McGraw-Hill Concise Encyclopedia of Engineering. © 2002 by The McGraw-Hill Companies, Inc.
The following article is from The Great Soviet Encyclopedia (1979). It might be outdated or ideologically biased.

Space Communications


the transmission of information between the earth and spacecraft, between two or more points on the earth via spacecraft or using artificial means located in space (a belt of needles, a cloud of ionized particles, and so on), and between two or more spacecraft. Space communications systems are widely used for various purposes: for the transmission of telemetry, telephone, telegraph, television, and other information; for the transmission of command and control signals to spacecraft; and for carrying out trajectory measurements. Radio communication is most widely used in space communications systems.

The main features of space communications systems that distinguish them from earth communications systems are the continuous, often very rapid change in the position of the spacecraft, the necessity of knowing the current coordinates of the spacecraft and of aiming the receiving and transmitting antennas of the earth communications station toward a given spacecraft, the continuous change in the frequency of the received signals resulting from the Doppler effect, the areas of mutual visibility of the spacecraft and a point on the earth (which are limited and vary with time), the limited power of radio transmitting apparatus on board the spacecraft, and the long communications ranges, which result in operation with very low-level received radio signals. These considerations resulted in the creation of special systems consisting of complex apparatus such as large guided antennas, receiving apparatus with a very low noise level, and highly efficient systems for detecting, discriminating, and recording radio signals. The need to know the current position of the spacecraft requires periodic measurements of its coordinates and calculations of the parameters of its trajectory. Thus, a space communications system is usually the combined operation of measuring apparatus (a trajectory-measuring system), a computer center, and a spacecraft control system. Various frequency ranges are used for the radio channels of a space communications system, depending on routing and purpose. Their assignment and sequence of use are determined by radio communications regulations.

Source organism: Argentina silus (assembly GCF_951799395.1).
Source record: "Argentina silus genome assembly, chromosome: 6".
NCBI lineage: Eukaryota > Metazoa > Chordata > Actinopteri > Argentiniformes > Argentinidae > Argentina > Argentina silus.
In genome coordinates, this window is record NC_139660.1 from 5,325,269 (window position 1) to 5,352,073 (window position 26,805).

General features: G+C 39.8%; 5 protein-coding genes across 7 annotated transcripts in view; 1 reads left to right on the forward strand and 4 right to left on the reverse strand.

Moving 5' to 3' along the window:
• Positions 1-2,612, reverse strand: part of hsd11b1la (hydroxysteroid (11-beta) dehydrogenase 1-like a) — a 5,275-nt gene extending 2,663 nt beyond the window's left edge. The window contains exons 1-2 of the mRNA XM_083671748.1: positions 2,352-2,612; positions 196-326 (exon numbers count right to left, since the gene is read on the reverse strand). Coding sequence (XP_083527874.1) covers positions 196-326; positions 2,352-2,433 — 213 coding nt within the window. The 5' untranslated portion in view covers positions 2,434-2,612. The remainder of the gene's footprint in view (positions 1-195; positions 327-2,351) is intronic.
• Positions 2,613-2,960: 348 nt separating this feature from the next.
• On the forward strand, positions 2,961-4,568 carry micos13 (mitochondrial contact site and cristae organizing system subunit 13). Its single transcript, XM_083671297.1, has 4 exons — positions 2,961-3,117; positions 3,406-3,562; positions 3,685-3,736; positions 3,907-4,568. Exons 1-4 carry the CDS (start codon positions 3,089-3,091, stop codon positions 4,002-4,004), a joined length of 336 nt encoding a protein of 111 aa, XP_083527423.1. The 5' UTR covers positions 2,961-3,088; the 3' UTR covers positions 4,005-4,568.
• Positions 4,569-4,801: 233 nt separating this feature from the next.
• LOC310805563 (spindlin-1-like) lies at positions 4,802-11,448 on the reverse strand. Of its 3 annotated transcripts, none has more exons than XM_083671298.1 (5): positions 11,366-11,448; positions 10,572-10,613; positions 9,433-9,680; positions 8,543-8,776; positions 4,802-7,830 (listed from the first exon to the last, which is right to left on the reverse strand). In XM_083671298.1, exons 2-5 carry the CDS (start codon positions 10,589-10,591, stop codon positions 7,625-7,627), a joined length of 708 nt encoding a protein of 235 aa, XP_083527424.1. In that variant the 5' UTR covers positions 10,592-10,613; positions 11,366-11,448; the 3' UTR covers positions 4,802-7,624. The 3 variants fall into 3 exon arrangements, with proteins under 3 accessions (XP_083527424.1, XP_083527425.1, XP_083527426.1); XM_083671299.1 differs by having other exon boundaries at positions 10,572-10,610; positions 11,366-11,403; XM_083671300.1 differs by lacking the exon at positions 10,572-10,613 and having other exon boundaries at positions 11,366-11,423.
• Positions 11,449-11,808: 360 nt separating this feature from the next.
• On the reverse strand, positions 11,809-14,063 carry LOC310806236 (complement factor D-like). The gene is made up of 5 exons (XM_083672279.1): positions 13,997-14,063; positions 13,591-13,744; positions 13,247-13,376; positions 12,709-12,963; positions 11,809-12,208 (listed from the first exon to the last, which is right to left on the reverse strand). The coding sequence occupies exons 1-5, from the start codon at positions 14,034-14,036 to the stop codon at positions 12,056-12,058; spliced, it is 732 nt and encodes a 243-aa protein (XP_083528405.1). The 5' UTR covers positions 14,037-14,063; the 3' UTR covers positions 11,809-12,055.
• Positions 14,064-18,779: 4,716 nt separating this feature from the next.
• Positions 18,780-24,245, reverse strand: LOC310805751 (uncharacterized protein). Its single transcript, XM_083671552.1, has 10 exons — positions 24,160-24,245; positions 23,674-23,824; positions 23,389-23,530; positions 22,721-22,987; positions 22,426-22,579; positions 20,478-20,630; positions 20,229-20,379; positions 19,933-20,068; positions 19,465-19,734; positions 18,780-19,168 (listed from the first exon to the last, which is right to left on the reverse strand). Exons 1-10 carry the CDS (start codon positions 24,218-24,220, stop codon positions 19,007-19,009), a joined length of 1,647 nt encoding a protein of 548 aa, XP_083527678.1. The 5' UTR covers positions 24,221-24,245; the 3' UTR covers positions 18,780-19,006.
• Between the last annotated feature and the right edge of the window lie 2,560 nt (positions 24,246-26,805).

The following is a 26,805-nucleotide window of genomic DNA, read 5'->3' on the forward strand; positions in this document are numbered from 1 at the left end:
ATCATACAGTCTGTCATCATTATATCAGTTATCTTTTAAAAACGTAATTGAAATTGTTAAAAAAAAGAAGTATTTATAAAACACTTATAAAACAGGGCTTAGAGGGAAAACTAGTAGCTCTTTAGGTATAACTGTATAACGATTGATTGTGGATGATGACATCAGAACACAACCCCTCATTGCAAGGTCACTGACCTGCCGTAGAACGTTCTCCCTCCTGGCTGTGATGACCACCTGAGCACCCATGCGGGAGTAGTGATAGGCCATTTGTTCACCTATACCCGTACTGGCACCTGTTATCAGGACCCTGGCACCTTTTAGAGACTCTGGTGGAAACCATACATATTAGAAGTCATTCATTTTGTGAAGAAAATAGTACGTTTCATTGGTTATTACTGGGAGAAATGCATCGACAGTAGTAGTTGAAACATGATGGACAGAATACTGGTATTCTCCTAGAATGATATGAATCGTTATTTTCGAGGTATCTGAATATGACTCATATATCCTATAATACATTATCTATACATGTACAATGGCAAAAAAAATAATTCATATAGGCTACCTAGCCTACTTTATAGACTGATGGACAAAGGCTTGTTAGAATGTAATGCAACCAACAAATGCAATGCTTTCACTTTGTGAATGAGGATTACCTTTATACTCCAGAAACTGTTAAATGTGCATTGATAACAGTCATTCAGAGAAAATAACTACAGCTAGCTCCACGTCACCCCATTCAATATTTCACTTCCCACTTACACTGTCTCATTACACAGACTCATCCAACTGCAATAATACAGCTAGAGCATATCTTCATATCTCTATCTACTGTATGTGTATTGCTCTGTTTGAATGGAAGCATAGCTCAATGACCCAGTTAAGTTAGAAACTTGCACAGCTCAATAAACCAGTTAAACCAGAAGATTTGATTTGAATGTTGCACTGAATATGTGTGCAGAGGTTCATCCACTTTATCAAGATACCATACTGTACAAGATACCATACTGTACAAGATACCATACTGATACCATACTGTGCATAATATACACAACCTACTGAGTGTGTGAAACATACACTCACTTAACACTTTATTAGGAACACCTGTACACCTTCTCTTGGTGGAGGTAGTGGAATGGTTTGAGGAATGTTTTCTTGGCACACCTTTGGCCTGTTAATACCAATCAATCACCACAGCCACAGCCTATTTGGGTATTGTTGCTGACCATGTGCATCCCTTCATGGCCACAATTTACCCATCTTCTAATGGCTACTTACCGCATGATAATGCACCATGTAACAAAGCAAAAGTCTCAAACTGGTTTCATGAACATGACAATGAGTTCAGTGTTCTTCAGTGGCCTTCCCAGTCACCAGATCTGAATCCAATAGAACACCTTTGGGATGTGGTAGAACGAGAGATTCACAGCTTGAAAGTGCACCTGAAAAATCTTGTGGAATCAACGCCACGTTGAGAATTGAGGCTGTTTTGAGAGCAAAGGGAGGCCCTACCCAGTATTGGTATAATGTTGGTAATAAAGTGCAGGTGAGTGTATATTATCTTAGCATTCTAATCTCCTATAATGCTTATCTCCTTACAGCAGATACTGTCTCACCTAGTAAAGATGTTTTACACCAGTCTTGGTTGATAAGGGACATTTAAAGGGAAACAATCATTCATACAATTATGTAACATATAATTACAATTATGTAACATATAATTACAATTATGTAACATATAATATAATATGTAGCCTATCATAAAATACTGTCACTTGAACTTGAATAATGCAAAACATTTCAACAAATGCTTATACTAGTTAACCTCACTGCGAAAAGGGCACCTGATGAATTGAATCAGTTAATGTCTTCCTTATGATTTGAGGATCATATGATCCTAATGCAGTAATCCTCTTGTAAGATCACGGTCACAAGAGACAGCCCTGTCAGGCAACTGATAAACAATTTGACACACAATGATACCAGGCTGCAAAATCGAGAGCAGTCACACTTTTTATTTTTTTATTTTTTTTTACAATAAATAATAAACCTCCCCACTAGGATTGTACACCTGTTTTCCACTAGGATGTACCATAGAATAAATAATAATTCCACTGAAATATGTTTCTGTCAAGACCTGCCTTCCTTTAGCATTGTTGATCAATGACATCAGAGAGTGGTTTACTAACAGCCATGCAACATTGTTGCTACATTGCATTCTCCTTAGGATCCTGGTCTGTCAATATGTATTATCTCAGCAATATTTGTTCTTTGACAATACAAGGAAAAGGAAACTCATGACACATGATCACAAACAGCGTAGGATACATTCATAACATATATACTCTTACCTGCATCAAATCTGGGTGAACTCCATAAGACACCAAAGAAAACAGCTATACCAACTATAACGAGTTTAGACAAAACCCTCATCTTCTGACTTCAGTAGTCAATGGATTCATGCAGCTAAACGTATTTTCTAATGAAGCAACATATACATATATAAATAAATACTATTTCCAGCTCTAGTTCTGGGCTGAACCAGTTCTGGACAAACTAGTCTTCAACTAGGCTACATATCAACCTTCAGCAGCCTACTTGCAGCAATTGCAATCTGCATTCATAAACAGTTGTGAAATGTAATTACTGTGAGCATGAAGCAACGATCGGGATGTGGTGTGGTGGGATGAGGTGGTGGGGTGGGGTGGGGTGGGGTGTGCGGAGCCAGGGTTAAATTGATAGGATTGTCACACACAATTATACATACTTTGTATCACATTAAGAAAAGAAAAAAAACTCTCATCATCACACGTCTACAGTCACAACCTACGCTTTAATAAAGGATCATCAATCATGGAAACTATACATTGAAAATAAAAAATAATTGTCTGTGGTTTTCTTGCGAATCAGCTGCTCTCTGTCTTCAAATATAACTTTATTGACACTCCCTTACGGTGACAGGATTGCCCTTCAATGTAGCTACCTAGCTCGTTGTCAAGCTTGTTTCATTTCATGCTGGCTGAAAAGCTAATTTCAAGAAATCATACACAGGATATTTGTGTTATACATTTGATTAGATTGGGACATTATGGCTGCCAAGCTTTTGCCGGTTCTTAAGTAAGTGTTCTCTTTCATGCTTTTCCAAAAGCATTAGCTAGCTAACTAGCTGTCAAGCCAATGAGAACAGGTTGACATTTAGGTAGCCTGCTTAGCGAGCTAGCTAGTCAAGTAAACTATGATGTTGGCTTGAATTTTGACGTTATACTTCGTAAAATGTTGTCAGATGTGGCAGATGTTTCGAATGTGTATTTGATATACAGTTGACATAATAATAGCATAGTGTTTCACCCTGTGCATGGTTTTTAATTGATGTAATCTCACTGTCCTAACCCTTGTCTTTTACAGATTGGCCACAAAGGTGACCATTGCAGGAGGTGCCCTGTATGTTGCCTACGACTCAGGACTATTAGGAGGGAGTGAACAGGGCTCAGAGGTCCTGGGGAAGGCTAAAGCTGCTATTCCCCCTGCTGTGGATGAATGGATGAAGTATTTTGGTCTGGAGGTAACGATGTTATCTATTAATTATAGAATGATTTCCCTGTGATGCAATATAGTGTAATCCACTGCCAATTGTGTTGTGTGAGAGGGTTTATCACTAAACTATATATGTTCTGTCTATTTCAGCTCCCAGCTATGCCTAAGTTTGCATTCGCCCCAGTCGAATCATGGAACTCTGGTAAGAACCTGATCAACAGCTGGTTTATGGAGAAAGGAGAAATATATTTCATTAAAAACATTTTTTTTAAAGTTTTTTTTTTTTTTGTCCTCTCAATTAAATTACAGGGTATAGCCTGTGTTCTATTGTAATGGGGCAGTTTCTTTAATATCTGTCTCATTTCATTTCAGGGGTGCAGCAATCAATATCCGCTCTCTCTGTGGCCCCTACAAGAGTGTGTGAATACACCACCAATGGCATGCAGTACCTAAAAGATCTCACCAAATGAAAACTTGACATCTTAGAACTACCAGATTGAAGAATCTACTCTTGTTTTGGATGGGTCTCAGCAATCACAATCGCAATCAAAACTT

Earth-to-spacecraft communications. Communications systems between a point on the earth and a spacecraft are designed to provide two-way transmission of all types of necessary information. Communications with distant spacecraft (unmanned interplanetary probes) are characterized by very low levels of received radio signals and long periods of mutual visibility, since the variation in the direction between the spacecraft and a point on the earth is determined primarily by the diurnal rotation of the earth. Communications with nearby spacecraft (artificial earth satellites, manned spacecraft, and unmanned orbital space stations) are characterized by rapid changes in the direction of communication, a short period of mutual visibility, relatively short range, and a correspondingly high level of radio signals.

The earth-to-spacecraft and spacecraft-to-earth links carry different information loads and have different power capabilities. An earth-to-spacecraft link provides for transmission of command signals and trajectory measurements to the spacecraft and for telephone, telegraph, and television communication with the cosmonauts in manned spacecraft. A spacecraft-to-earth link usually has a substantially lower power capability, because the spacecraft’s transmitter power is lower than that of the earth station (the power of spacecraft transmitters ranges from a few to several dozen watts, and that of transmitters at earth stations ranges from a few to dozens of kilowatts). However, the main information flow is along the spacecraft-to-earth link. This requires the use at ground stations of antennas with very large effective areas (dozens of square meters) to receive data from the spacecraft; when receiving data from interplanetary spacecraft, the effective area must be hundreds and thousands of square meters, since the power of the received signal decreases as the square of the distance. Effective areas of 2,000-5,000 sq m can be attained only in unique, expensive antenna systems, which can provide telephone communication at interplanetary distances.

Radio communication with a man in space began on Apr. 12, 1961, when cosmonaut Iu. A. Gagarin, in the spacecraft Vostok, became the first man in history to orbit the earth; he maintained steady two-way telephone-telegraph communication with the earth on meter and decameter wavelengths. In subsequent flights of Vostok and Voskhod manned spacecraft, radio communication with the earth was improved and was tested successfully between spacecraft in group flights. At the time of the flight of the Vostok 2 in August 1961 the first television image of cosmonaut G. S. Titov was transmitted from space to the earth. To transmit the television image the number of frames was reduced to 10 per second in order to narrow the frequency spectrum. The use of television systems with the usual standard became possible later.